Quality & Safety
IHI initiative focuses on care continuum and shows some early signs of success
Between value-based purchasing and other payment provisions in the Affordable Care Act, readmissions have been thrust into the spotlight. Lawmakers and regulators are using the power of the purse to try to curb the rate of rehospitalizations, putting in place significant payment penalties for providers. In a couple of years, hospitals with excessive readmissions rates will begin to see cuts in Medicare reimbursements.
Hospital leaders are quick to point out that reducing avoidable readmissions is a team effort that includes everyone in the care continuum. Since 2009, 148 hospitals in Massachusetts, Michigan, Ohio and Washington have been working with more than 500 cross-continuum partners to reduce rehospitalization rates and improve transitional care. The project, known as STAAR — STate Action on Avoidable Rehospitalizations — is spearheaded by the Institute for Healthcare Improvement and some early results are beginning to trickle out.
"A few years ago the field of readmissions was focused around doctors treating disease properly; now with STAAR, we focus on hospitals working with providers in the community," says Amy E. Boutwell, M.D., president of Collaborative Healthcare Strategies in Lexington, Mass., and the co-principal investigator of STAAR.
According to Boutwell, there are 50 hospitals in Massachusetts implementing the cross-continuum model, and "Massachusetts is the only state in the country where a supermajority of all hospitals in the state are working to reduce readmissions in this way."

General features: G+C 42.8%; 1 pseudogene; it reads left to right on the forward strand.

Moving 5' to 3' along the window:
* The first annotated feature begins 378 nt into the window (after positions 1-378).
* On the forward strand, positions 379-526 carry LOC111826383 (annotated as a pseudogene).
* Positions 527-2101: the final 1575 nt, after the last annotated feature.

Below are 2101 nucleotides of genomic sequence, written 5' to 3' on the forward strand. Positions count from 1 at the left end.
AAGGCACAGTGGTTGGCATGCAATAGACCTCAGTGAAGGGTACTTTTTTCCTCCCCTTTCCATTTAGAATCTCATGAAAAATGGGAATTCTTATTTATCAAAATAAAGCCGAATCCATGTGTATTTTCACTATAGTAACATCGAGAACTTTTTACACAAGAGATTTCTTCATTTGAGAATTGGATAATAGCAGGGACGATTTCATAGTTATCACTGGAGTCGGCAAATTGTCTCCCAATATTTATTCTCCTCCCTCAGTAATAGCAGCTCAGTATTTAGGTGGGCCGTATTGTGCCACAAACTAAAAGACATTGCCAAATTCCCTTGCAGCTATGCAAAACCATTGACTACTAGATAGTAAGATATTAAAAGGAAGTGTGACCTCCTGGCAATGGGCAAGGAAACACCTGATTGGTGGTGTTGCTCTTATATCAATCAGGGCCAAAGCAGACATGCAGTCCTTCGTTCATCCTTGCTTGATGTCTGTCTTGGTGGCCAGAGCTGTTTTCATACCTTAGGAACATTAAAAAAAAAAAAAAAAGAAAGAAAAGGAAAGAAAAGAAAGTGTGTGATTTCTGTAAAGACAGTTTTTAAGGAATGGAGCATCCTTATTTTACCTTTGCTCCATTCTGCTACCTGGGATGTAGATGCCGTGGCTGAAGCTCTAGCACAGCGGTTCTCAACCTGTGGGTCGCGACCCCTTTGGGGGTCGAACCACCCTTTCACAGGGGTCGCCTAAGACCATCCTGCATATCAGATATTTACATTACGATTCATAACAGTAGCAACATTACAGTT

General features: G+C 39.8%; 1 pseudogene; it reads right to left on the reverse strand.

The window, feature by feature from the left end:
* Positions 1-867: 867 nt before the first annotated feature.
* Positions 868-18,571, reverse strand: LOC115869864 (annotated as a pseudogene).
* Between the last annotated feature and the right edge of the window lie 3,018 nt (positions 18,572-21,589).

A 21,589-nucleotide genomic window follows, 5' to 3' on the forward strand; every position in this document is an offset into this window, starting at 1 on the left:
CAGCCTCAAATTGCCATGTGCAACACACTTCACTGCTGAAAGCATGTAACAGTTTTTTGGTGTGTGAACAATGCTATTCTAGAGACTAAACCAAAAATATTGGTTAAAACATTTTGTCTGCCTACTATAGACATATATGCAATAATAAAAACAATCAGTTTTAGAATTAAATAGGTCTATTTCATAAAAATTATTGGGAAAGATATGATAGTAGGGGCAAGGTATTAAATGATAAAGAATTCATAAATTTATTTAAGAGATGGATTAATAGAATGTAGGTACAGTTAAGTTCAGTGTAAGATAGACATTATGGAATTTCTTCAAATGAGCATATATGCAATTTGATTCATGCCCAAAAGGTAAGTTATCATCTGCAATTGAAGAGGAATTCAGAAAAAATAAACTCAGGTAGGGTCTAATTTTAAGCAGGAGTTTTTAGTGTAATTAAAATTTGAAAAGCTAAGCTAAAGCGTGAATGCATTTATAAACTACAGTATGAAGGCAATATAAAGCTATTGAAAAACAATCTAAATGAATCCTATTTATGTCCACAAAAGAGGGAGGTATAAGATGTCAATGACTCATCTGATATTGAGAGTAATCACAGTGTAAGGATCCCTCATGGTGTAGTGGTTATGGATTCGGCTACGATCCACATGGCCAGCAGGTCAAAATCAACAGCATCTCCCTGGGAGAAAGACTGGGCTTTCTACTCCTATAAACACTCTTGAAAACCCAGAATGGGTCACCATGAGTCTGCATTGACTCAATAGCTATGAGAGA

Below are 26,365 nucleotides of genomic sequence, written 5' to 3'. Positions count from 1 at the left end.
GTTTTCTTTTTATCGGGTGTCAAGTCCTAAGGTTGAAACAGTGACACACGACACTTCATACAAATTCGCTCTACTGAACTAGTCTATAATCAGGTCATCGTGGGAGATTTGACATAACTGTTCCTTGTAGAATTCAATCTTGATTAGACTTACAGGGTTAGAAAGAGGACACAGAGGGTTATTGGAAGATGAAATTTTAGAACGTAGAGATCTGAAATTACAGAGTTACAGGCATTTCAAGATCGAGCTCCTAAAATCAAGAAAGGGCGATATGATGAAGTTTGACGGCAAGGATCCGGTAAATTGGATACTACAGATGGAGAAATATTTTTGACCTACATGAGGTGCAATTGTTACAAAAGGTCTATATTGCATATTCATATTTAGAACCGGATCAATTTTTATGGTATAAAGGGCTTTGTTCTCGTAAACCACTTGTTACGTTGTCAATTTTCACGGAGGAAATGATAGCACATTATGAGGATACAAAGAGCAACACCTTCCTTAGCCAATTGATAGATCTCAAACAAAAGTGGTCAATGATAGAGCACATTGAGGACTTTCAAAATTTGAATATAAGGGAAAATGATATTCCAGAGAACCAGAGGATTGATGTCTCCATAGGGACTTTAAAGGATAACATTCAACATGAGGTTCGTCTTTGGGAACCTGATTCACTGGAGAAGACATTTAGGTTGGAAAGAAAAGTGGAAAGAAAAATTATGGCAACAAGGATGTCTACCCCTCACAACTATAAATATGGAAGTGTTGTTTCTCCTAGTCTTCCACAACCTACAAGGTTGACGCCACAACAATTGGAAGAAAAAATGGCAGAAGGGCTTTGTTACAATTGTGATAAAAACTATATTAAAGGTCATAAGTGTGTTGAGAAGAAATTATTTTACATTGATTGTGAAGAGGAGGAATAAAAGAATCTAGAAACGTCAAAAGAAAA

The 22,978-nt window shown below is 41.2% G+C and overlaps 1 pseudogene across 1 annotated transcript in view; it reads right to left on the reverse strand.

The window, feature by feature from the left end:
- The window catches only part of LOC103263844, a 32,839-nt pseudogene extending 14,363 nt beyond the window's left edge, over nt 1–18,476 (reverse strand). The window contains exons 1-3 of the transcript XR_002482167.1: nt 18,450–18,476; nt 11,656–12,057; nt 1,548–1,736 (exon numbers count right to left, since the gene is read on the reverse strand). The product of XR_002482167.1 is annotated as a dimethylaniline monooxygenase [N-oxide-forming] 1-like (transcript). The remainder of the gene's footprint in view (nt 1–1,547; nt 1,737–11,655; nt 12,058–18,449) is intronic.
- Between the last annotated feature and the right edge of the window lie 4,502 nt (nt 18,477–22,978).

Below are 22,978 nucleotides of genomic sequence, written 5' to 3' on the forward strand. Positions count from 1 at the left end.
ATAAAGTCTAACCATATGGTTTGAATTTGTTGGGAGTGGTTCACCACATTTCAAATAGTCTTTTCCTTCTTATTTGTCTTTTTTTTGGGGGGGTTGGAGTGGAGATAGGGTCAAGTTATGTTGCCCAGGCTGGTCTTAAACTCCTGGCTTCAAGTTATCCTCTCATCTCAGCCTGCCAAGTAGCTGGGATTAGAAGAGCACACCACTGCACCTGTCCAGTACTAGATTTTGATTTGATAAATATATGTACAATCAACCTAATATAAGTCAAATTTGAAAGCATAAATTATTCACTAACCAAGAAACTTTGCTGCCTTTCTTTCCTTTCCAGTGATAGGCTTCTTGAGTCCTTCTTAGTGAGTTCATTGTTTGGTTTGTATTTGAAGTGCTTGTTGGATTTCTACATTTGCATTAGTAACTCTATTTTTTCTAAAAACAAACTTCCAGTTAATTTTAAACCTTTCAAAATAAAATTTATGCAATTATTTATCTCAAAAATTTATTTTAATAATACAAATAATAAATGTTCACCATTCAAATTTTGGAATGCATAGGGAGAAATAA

One Massachusetts hospital having success is Baystate Medical Center in Springfield. The medical center recently began a review across the care continuum for five readmitted patients. The goal was to find ways to improve transitions of care. "They've improved patient and family education techniques, examined 30-day readmission rates, provided timely communication to community-based providers, and ensured that follow-up plans are made prior to discharge," Boutwell notes.
"Baystate is seeing fewer readmissions because of STAAR," says Paula Griswold, executive director of the Massachusetts Coalition for the Prevention of Medical Errors, and one of the co-authors of the STAAR initiative. "It's the net effect of everything they're doing."
Readmission rates also have decreased significantly for some Washington hospitals, according to Carol Wagner, vice president of patient safety for the Washington State Hospital Association in Seattle. "Rehospitalizations have been reduced, especially in the area of congestive heart failure, through a patient-centric coordination of care," Wagner says. "This means follow-up calls after discharge and visits with a nurse coordinator at home or in a clinic setting."
Despite its successes, the STAAR initiative has presented challenges.
"People have to come together across organizations and they're being asked to act like an integrated delivery system," says Griswold. "It's very different than what they were doing before."
Boutwell adds, "Educating providers on how to improve readmissions takes time and it costs money to reduce readmissions. But hospitals see this as a strategic investment for the future."
This article first appeared in the September 2011 issue of H&HN magazine.